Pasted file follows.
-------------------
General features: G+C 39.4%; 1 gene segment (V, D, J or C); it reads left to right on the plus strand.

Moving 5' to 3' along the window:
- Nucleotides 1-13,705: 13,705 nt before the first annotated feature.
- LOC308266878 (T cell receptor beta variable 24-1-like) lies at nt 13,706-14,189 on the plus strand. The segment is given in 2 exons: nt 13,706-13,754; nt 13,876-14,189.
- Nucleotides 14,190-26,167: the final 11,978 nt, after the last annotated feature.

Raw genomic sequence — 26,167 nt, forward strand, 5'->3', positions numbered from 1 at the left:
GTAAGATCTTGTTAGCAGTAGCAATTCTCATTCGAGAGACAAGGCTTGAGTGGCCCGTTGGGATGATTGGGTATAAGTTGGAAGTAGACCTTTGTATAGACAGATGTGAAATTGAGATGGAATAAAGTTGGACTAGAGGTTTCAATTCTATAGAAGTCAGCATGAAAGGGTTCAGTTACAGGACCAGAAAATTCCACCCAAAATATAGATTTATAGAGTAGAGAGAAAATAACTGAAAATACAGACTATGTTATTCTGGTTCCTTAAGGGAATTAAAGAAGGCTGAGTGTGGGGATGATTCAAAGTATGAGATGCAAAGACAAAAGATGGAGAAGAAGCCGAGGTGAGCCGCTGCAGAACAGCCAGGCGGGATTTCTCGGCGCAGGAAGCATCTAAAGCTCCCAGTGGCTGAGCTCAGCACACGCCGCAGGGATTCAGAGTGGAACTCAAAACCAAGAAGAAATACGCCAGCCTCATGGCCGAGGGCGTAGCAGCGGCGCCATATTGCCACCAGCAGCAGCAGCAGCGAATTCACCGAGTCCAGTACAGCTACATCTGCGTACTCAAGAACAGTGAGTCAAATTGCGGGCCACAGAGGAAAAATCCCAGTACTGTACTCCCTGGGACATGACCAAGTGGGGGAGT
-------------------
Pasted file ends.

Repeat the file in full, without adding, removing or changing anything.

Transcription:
General features: G+C 39.4%; 1 gene segment (V, D, J or C); it reads left to right on the plus strand.

Moving 5' to 3' along the window:
- Nucleotides 1-13,705: 13,705 nt before the first annotated feature.
- LOC308266878 (T cell receptor beta variable 24-1-like) lies at nt 13,706-14,189 on the plus strand. The segment is given in 2 exons: nt 13,706-13,754; nt 13,876-14,189.
- Nucleotides 14,190-26,167: the final 11,978 nt, after the last annotated feature.

Raw genomic sequence — 26,167 nt, forward strand, 5'->3', positions numbered from 1 at the left:
GTAAGATCTTGTTAGCAGTAGCAATTCTCATTCGAGAGACAAGGCTTGAGTGGCCCGTTGGGATGATTGGGTATAAGTTGGAAGTAGACCTTTGTATAGACAGATGTGAAATTGAGATGGAATAAAGTTGGACTAGAGGTTTCAATTCTATAGAAGTCAGCATGAAAGGGTTCAGTTACAGGACCAGAAAATTCCACCCAAAATATAGATTTATAGAGTAGAGAGAAAATAACTGAAAATACAGACTATGTTATTCTGGTTCCTTAAGGGAATTAAAGAAGGCTGAGTGTGGGGATGATTCAAAGTATGAGATGCAAAGACAAAAGATGGAGAAGAAGCCGAGGTGAGCCGCTGCAGAACAGCCAGGCGGGATTTCTCGGCGCAGGAAGCATCTAAAGCTCCCAGTGGCTGAGCTCAGCACACGCCGCAGGGATTCAGAGTGGAACTCAAAACCAAGAAGAAATACGCCAGCCTCATGGCCGAGGGCGTAGCAGCGGCGCCATATTGCCACCAGCAGCAGCAGCAGCGAATTCACCGAGTCCAGTACAGCTACATCTGCGTACTCAAGAACAGTGAGTCAAATTGCGGGCCACAGAGGAAAAATCCCAGTACTGTACTCCCTGGGACATGACCAAGTGGGGGAGT